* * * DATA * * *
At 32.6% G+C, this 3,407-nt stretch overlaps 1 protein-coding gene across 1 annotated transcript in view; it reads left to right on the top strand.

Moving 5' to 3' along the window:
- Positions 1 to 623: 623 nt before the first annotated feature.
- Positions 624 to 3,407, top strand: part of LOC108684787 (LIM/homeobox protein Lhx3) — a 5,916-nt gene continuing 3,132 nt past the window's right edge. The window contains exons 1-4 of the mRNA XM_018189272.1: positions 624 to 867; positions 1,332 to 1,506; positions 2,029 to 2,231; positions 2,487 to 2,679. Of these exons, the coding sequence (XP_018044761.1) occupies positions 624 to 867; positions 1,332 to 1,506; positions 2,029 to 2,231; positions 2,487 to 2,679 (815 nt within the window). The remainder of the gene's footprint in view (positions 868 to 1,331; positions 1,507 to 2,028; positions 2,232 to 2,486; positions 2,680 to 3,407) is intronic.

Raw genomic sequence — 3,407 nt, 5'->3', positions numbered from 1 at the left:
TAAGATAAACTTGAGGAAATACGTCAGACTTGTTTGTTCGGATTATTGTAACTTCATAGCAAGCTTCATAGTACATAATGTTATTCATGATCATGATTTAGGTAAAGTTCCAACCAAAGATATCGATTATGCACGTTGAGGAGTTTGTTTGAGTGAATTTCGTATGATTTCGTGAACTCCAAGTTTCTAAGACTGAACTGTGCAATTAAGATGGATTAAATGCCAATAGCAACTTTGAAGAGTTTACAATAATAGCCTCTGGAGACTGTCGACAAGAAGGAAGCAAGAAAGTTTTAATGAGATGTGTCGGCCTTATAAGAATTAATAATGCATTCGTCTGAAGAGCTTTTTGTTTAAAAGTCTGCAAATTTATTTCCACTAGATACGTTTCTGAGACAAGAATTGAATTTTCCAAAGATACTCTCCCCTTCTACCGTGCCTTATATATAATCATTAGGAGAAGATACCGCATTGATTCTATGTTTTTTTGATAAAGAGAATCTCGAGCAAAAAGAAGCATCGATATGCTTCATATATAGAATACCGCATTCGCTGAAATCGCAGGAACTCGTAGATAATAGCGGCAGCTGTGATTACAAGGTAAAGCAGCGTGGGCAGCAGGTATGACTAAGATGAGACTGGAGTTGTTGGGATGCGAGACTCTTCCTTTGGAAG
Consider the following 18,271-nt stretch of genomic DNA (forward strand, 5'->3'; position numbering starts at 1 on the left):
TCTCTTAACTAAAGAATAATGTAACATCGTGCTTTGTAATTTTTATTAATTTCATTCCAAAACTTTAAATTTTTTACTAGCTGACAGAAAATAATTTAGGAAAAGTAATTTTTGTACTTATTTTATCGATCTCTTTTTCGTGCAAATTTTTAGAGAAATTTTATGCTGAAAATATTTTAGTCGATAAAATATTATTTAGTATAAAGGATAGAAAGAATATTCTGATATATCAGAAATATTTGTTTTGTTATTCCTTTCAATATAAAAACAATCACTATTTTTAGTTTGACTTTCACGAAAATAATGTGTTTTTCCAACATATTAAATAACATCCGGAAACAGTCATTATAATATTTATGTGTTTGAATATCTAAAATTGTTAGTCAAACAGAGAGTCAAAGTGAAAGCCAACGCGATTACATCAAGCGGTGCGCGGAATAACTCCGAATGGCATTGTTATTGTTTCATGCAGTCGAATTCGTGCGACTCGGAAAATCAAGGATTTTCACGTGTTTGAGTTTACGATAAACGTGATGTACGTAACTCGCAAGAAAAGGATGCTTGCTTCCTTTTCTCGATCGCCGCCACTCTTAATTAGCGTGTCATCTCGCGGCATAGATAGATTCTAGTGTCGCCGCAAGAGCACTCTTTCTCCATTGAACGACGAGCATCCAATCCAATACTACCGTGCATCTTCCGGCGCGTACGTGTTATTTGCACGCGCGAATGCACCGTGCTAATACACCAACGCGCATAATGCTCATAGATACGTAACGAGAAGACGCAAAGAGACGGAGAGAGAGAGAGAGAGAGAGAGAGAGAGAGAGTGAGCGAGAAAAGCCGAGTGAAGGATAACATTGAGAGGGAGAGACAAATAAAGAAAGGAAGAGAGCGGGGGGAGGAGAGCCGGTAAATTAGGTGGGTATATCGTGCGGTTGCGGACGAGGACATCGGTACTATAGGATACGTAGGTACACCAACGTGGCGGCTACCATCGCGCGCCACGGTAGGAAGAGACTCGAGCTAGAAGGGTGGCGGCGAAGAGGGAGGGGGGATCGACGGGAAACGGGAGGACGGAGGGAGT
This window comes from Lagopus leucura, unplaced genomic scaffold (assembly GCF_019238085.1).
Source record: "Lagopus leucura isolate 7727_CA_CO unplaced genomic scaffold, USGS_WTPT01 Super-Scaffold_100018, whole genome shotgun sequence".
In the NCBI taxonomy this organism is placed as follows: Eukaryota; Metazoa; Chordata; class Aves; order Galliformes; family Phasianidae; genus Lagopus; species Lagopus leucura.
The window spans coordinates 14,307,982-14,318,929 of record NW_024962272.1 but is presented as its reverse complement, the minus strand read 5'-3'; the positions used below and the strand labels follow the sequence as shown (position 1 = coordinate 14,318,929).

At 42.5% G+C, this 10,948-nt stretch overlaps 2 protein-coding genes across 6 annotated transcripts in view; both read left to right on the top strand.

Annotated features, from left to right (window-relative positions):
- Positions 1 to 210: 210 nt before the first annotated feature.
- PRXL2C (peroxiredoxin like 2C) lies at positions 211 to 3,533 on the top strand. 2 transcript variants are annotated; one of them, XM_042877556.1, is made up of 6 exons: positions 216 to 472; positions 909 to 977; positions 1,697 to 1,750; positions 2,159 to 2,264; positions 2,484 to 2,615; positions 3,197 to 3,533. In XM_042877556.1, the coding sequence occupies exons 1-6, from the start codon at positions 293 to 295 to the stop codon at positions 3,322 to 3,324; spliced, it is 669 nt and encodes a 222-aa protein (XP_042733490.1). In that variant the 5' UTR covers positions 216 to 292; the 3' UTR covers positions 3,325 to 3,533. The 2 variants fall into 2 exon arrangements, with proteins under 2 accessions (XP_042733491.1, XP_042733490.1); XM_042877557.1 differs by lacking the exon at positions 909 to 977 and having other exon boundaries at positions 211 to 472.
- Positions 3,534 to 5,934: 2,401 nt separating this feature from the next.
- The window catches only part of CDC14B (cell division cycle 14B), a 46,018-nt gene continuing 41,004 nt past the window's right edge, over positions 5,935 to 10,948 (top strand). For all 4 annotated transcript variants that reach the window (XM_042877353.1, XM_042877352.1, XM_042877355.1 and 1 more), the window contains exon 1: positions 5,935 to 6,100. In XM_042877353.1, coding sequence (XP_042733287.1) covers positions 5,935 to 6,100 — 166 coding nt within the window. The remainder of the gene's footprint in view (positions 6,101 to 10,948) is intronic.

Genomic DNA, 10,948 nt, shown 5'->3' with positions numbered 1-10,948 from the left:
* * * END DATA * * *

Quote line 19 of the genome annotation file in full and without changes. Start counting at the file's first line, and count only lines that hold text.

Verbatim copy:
Genomic DNA, 10,948 nt, shown 5'->3' with positions numbered 1-10,948 from the left: